CHP Combined heat and power - where the heat which is produced when electricity is generated is used within a heating system rather than wasted. This can happen at different levels - within a single house, a housing development, a town etc. , or co-generation as it is also known is a technology which has threatened to emerge and change our lives several times but as yet without success (except in a few trial situations).
The idea is that you have some kind of generator in your house which produces electricity. Given that most generators are quite inefficient and mainly produce heat rather than electricity the possibility is that you can use this heat to heat your house and the domestic hot water. Ideally there would be no waste. This would be spectacular, especially if it used a carbon neutral fuel to run on.
There are a few question marks over this technology -
- Will the ratio of electricity / heat match the requirements of the house? And if not, what can be done about this?
- How big and noisy is such a generator?
- How expensive to buy and how costly to maintain
- Will it actually be greener than a modern power station?
There are basically three contenders for generating power on such a small scale
- the internal combustion engine (bit like a car engine connected to a generator)
- the external combustion engine (Stirling engine connected to a generator)
- the fuel cell
The electricity/heat balance
The question over the power / heat ratio compared to the house’s needs is probably the most difficult one because the ratio of needs is constantly varying.
Given that most generators are only about 15% – 30% efficient then the better the house is insulated, the higher the use of electricity compared with heating and the less well matched is the generator -
The percentage of electricity used compared with the total energy used will be something like 35% for a very well insulated modern house compared with maybe 15% for a poorly insulated drafty place. The problem comes that you can always sell electricity back to the grid if you are making too much (see ‘feed-in tariffs‘) but you can’t sell surplus heat. However you are always struggling to make enough electricity. The other problem comes when you need much more electricity than heat at a particular time – maybe on a warm autumn evening. Do you buy it off the grid or do you generate it yourself and store the excess heat in a heat store in case the next few days are cold?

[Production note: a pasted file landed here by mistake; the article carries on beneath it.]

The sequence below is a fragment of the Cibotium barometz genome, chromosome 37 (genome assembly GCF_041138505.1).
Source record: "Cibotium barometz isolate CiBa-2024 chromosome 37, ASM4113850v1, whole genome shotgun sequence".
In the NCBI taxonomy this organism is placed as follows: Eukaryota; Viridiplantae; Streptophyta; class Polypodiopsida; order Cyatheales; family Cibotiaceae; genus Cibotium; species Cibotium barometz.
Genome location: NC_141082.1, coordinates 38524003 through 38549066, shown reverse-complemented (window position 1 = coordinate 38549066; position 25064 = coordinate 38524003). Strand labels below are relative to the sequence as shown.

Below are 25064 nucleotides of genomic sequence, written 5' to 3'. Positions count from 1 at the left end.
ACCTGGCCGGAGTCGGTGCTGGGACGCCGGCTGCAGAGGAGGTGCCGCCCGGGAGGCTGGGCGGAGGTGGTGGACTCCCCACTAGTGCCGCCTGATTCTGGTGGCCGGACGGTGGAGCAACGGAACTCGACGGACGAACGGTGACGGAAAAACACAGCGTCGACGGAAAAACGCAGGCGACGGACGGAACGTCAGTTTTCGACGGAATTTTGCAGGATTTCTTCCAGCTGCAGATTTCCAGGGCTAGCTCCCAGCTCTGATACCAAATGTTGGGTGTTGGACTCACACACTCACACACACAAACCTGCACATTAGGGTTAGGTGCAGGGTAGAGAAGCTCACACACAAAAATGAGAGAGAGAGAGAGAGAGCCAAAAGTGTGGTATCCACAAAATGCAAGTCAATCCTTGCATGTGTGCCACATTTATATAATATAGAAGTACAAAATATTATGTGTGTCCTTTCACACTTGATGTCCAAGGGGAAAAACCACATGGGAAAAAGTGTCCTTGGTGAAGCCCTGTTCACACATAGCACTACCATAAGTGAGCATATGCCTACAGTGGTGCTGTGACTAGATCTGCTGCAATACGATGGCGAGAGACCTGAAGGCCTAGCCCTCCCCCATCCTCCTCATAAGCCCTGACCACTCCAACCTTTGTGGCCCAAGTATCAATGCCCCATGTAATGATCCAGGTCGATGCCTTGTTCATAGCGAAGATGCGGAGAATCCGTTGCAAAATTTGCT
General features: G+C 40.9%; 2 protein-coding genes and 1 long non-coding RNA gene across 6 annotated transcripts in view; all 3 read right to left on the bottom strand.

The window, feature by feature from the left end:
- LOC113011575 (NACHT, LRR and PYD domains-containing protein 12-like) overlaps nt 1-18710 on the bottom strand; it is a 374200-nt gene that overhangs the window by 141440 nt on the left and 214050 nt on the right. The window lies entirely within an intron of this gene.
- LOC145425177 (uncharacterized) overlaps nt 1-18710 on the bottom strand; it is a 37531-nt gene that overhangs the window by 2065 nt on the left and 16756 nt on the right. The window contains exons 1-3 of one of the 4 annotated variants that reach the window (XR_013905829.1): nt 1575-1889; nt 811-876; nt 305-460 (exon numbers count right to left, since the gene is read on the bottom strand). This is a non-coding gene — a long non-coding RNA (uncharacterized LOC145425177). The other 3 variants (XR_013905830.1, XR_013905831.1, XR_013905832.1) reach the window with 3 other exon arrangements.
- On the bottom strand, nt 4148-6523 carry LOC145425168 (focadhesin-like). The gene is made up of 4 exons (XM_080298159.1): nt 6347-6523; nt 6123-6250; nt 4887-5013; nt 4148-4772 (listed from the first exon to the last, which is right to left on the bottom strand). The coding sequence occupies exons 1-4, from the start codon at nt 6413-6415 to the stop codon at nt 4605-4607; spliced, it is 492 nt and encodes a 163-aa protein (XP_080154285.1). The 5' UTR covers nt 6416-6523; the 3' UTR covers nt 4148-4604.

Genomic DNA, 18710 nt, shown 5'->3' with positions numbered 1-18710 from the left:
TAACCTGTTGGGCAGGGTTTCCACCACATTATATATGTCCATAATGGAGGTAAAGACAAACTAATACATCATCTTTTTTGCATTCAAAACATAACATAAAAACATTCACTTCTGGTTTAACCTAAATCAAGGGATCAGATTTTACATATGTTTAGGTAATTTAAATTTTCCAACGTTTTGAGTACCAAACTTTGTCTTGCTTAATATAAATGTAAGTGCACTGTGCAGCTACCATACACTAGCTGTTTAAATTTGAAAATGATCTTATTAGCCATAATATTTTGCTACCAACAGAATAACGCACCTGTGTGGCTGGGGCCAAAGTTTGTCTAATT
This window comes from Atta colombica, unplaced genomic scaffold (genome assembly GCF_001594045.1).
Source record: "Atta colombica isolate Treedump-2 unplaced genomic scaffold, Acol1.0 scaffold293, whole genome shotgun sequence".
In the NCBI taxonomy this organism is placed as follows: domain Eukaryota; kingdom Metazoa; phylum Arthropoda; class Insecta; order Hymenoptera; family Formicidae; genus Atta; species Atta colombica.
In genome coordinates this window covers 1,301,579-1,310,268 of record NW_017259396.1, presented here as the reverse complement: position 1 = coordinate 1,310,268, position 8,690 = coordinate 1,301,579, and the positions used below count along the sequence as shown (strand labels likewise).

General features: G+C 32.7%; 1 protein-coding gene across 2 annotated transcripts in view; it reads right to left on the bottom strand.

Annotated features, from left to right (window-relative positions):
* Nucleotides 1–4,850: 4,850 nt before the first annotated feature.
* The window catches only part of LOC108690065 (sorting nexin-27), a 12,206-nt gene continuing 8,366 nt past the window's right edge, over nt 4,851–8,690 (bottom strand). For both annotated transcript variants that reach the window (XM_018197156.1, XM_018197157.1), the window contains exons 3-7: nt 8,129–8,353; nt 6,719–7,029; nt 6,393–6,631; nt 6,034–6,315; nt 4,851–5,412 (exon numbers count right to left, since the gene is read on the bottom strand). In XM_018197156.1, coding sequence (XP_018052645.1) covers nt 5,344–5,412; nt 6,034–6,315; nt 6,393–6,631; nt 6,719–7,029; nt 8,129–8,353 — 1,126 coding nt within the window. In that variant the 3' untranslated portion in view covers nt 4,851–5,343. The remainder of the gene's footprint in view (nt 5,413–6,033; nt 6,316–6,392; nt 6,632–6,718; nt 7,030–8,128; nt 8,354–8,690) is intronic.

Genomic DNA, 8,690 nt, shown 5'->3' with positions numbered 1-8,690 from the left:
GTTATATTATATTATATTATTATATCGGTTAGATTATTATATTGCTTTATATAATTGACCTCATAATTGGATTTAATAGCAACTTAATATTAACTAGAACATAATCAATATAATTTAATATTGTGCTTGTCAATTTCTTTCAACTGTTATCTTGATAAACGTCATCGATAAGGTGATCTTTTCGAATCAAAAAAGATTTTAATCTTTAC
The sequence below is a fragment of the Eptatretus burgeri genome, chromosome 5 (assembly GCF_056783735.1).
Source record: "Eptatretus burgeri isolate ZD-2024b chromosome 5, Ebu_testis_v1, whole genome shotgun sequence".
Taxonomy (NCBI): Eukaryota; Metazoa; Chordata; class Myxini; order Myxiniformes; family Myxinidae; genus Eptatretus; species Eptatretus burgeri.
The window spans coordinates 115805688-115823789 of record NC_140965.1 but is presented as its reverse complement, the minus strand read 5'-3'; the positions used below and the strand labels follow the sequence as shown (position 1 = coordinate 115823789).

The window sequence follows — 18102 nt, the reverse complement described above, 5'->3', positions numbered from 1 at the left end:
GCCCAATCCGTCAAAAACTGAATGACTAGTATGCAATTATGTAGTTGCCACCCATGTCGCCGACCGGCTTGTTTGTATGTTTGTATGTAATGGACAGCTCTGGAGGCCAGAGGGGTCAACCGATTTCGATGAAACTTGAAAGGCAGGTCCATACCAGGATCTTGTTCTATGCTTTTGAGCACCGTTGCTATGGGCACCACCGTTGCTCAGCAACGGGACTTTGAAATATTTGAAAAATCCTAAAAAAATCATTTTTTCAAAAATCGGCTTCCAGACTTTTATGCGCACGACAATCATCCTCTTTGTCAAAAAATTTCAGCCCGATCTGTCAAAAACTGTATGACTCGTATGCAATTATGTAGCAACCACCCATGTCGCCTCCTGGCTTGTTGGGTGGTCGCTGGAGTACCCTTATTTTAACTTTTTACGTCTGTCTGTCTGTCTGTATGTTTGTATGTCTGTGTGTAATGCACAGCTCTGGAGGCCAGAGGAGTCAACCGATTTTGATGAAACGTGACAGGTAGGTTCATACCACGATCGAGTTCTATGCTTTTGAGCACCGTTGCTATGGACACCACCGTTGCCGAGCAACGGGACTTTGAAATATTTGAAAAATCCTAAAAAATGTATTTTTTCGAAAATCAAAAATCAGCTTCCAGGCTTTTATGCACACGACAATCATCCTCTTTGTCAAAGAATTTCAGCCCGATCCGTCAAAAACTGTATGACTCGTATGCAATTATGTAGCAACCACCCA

Types of generator
The actual power source for the generator is the next challenge. Early systems in the 1970s and 80s used modified car engines but the problem there is the noise[for the purposes of part E of the Approved Documents] - Noise is unwanted sound., even when heavily insulated. It had to be situated in an outbuilding or garage. Recent developments have focused on Stirling engines which are much more akin to refrigerator technology so they are quiet and long term reliable. However the various commercial field trials over the last few years seem to have stalled although one or two manufacturers may yet pull it off. Check out the Austrian SPM company who have designed a combined wood pellet stove and Stirling engine.
Finally, fuel cells hold great promise because there is so much effort going into their development. They are small, they have no moving parts and are almost silent, they operate very cleanly and are capable of rapid variation in output. Their efficiency can vary greatly, (15% – 50% in terms of their electrical output and over 80% in terms of their total output) depending on the materials they are made of. At present there are several companies racing to get their products to market with Ceres having recently signed a deal with Calor to produce a bottled gas CHP product. The channel 4 program ‘Home of the Future‘ has featured the BlueGen cogenerator which both heats the house and provides electricity using natural gas. It is being marketed by Ceramic Fuel Cells Limited. Keep watching the market.
In terms of green credentials CHP does at present represent an improvement on most power stations which dump all their excess heat into the atmosphere. However they generally do still use fossil fuels which cause global warming.
The use of CHP will help with the SAPStandard Assessment Procedure - the method used in the building regulations for calculating the energy use of a house. see Part L and SAP calculation when applying for building regulationsThese are the legal regulations (known in Scotland as Building StandardsIn Scotland, the system administered by a local authority for granting permission for work to be done (Building WarrantA Building Warrant is the legal permission needed to commence building works. The Building Standards Service is responsible for granting Building Warrants) and for a completed building to be occupied (Completion Certificate) see Building Standards ) which govern how a house is constructed. (not to be confused with Planning Permission which is about whether you are allowed to build the house at all or what it might look like) see Building Regulations approval and also in the assessment in the Code for Sustainable Homes